Annemor Sundbø: Stitches in Time
Eighteenth-century paintings artfully intertwine with knitted history…
By Lela Nargi
In the last ten years knitters have been considering our craft with a certain amount of reverence: knitting is couture; knitting is an artist’s medium; knitting expands our understanding of ancient cultures. But 150 years ago in Scandinavia, knitting served a more utilitarian purpose: workaday wear that was darned until there was more hole than sweater, then repurposed as insulation. Both uses blocked out the winds of winter—just a bit more externally the second time around.
Into this breech between mindsets steps the ever-erudite Norwegian designer Annemor Sundbø. In 1983, Sundbø, a self-taught expert on Norwegian knitting history, purchased the Torridal Tweed and Wool Comforter Mill located near Kristiansand. The mill once served as a “shoddy factory,” a place where garment remnants (16 tons of them at the time Sundbø took over) were recycled into mattress filler and other useful odds and ends. In the years since, the factory has proved an endless source of exploration and knowledge for Sundbø. Some of that history is recounted in her recently released Knitting in Art (Torridal Tweed), a strange, fascinating volume in which Sundbø uses the factory’s "rag pile” as a means to exploring various facets of historical knitting. (Similar fragments snaked through the European folk patterns in Sundbø’s previous book, Invisible Threads in Knitting (2007) as did Scandinavian knitting traditions in Everyday Knitting (2000) and the lice pattern in Setesdal Sweaters (2001).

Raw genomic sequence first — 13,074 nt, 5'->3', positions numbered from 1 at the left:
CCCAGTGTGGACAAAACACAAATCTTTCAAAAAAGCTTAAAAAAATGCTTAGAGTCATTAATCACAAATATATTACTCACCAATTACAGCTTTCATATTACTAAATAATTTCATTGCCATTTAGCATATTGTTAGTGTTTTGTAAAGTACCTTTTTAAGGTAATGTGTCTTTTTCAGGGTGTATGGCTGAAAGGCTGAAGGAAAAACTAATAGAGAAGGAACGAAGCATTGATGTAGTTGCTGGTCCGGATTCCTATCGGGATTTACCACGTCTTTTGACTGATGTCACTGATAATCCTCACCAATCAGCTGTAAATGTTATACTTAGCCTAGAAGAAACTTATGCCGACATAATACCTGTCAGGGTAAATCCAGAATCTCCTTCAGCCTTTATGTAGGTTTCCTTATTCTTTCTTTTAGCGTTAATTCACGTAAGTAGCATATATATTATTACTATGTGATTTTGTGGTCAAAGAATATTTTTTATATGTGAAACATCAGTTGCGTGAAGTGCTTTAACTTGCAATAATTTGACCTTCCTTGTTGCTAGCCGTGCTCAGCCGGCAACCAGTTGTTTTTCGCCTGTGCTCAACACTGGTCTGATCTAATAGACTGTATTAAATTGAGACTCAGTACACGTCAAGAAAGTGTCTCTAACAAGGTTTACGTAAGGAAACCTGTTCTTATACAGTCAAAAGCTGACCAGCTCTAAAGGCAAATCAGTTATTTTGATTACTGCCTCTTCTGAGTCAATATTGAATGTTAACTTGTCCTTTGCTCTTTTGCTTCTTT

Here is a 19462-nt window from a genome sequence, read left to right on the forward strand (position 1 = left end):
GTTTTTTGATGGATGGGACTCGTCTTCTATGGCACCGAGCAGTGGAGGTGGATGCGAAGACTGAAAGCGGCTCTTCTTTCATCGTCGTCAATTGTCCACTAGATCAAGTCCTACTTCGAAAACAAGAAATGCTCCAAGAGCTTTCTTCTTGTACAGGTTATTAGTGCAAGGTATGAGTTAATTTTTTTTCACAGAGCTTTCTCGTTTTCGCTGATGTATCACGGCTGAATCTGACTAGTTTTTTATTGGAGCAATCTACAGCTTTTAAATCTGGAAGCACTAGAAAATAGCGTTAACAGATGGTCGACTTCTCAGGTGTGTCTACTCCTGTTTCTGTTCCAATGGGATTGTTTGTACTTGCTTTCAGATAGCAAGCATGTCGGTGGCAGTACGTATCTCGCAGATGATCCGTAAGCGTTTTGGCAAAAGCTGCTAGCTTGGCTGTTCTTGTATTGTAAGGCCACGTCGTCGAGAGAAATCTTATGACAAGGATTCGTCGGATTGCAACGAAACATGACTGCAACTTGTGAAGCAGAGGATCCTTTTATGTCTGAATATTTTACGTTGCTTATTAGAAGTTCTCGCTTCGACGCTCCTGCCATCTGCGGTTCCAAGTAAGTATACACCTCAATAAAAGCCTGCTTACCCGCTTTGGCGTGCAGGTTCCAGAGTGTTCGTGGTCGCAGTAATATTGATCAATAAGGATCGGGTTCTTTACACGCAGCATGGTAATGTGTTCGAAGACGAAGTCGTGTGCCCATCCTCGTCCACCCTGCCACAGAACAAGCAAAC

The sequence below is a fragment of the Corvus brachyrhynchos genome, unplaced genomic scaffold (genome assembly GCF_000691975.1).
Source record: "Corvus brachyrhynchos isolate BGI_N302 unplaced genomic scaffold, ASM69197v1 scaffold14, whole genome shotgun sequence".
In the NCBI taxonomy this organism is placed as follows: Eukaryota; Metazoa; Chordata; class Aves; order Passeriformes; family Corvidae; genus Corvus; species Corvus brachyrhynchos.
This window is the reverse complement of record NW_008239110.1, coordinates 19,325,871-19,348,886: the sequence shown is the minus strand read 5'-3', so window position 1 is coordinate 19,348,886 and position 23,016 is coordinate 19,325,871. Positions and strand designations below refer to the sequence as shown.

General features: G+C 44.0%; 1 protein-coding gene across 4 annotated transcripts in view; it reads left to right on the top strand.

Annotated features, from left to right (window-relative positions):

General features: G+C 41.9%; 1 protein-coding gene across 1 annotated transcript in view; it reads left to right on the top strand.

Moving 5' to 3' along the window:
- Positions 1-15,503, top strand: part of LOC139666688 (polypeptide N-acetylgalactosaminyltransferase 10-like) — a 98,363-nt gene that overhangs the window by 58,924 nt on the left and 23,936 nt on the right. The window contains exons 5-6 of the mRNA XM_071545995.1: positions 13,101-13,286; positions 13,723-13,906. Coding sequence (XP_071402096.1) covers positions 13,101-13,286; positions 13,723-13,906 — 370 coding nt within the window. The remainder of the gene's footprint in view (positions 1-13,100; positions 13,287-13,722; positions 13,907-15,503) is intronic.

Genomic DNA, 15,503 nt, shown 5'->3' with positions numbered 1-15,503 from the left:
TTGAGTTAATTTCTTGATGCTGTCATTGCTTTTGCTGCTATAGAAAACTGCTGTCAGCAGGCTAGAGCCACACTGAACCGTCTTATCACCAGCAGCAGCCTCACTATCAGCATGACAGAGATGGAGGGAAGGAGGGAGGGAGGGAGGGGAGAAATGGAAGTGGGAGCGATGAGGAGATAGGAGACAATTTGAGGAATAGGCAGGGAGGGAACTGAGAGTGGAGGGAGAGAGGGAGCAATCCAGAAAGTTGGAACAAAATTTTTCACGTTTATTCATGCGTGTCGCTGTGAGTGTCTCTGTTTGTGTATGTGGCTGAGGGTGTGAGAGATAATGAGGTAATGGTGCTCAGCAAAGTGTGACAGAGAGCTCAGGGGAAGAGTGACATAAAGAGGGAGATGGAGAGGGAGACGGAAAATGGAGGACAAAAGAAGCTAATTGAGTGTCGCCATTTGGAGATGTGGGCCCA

This time around, Sundbø is out to tackle both Norwegian sweater designs at large, and the question of when they entered her country’s knitting vernacular. Motifs from her rag piles were a natural leaping-off point. “Most knitting is connected to myths,” Sundbø says, referring to the frequently far-fetched stories that have arisen to explain the emergence of certain knit designs. “I tried with this [latest] book to bring evidence.” A supremely delightful kind of evidence: documents of everyday domestic life as recorded by artists—mostly the so-called “Sunday Painters” of the National Romantic period post -1814, when Norway split from Denmark, engendering a nationalistic fervor (helped along by a blockade) that spread to regional costume.
Traveling to museums and archives all over the world, Sundbø kept her eyes open for “every single detail that gave a clue to knitting history.” She amassed a grouping of paintings that provided compelling clues, and then set about comparing those to newer remnants from her rag pile. Her aim was not simply to compile a compendium of her findings. Rather, with the paintings and fabric relics as her guide, she recreated about fourteen sweaters, giving history a spin in a whole new era. (You can re-recreate them for yourself; Knitting in Art includes a knitting guide, along with simple charts, for the objects of Sundbø’s fascination.)
The first painter Sundbø considers is Adolph Tideman (1814-1876), the foremost painter of his time and type. Blue-and-white horizontally striped sweaters abound in his work, and Sundbø postulates that the earliest of these were pan-European: machine-made in Denmark, France and Belgium, before beginning to worm their way into Norwegian fashion in the nineteenth century. They eventually achieved iconic status as the Fana sweater we associate with Norway today, evolving from plain stripes to stripes with checkerboards at the hems and cuffs and eight-pointed stars at the shoulders.
The sweater Sundbø recreates is inspired by the garb worn by a secondary subject (a carpenter) in Tideman’s The Orphan (1872). Both Tideman’s painted and Sundbø’s recreated garments hold a subtle surprise: eight-pointed stars at the cuffs. “I have never seen this detail outside Norway,” says Sundbø. In fact, she’s stumbled upon a sweater in transition—no longer the plain Euro-stripe, but not yet a whole-hearted Fana.